“Life should not be a journey to the grave with the intention of arriving safely in a pretty and well-preserved body, but rather to skid in broadside in a cloud of smoke, thoroughly used up, totally worn out, and loudly proclaiming ‘Wow! What a Ride!’” — Hunter S. Thompson
Hot Spots are a simple approach I use to organize and prioritize where I put my focus.
They help me shine the spotlight on what’s important.
Hot spots are a heat map for my opportunities as well as for my pain or friction. By focusing on the hot spots, I can unleash the best results. The sum is more than the parts.
Hot Spots Help Identify Where to Invest Time and Energy
I can use hot spots to identify, clarify, and simplify where to spend my time and energy, before I maximize and optimize.
It’s first stepping back far enough so I can see the forest from the trees, but then getting close enough to know the differences that will make the difference.
It’s figuring out where my levers are in the system.
Why Hot Spots
There are several reasons for using Hot Spots for mapping out a particular focus:
- Hot Spots help with rapid learning
- Hot Spots are where the action is or should be
- Hot Spots help you see the forest for the trees
- Hot Spots act as your “heat map”
- Hot Spots help you invest your life force across your portfolio
- Hot Spots help you balance what’s important
- Hot Spots help you Sasifice for better results
Let’s walk through each of these ideas about Hot Spots in a little more detail.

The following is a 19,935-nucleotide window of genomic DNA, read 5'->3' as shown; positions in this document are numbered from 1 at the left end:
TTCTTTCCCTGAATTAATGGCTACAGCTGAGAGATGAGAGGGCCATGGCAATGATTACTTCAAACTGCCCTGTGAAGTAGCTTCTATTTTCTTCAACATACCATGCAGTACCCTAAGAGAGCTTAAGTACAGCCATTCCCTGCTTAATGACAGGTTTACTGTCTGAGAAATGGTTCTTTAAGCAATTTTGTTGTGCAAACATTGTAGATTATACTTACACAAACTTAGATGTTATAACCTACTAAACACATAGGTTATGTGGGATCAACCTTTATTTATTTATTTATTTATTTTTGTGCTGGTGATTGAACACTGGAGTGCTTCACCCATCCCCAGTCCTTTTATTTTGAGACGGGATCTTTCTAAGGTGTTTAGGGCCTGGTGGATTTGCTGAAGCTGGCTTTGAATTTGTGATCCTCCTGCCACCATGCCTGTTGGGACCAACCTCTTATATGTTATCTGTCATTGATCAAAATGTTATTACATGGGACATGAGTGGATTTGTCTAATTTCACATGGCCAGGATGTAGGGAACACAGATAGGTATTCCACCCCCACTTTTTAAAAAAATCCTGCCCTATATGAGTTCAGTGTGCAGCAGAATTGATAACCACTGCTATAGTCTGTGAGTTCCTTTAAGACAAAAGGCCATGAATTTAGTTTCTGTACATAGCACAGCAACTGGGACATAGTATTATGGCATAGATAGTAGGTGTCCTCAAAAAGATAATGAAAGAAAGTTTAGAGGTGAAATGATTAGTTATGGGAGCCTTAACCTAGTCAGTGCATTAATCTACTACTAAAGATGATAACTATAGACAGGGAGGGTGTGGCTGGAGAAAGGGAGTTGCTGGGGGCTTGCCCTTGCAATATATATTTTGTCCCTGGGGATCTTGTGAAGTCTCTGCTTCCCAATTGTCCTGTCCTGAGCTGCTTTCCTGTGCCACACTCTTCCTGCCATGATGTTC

Hot Spots Help with Rapid Learning
There’s too much to do, too little time. Mapping out the hot spots helps me quickly identify what’s important.
It helps me frame out a problem space before drilling deep.
It’s an iterative process of learning. Before going too deeply down a dead end, the Hot Spots help me see where I’ll get the most ROI.
I can then explore the finer points in more detail, but at least I have a map of where the gold is.
This has been my single best way for learning domains quickly and effectively.
It’s exponential too.
Once I know where to look, I have an effective filter to find relevant information faster, as well as ask experts in those areas.
Hot Spots are Where the Action Is Or Should Be
It’s where my attention, energy, and focus should be.
By thinking in terms of hot spots, I can imagine a heat map.
On this heat map are the most important things.
The heat map can show either opportunities or pain points.
On the opportunity side, I can imagine new interests, business ideas, or potential game changers.
On the pain side, I can imagine areas that I’ve neglected and are now causing pain. I can also imagine areas that have a lot of friction.
Maybe they are just a little tougher than they should be.
Maybe a bit of focus would help me debottleneck these hot spots.
Hot Spots Help You See the Forest for the Trees
When I’m in the thick of things, it can be tough to see the bigger picture.
This is especially true if I don’t know what to look for.
When I’m right up against a tree, it’s tough to know my next move.
Hot Spots can help you see the forest from the trees in a few ways.
For example, at the macro level, I can think of hot spots in terms of work, personal, and life.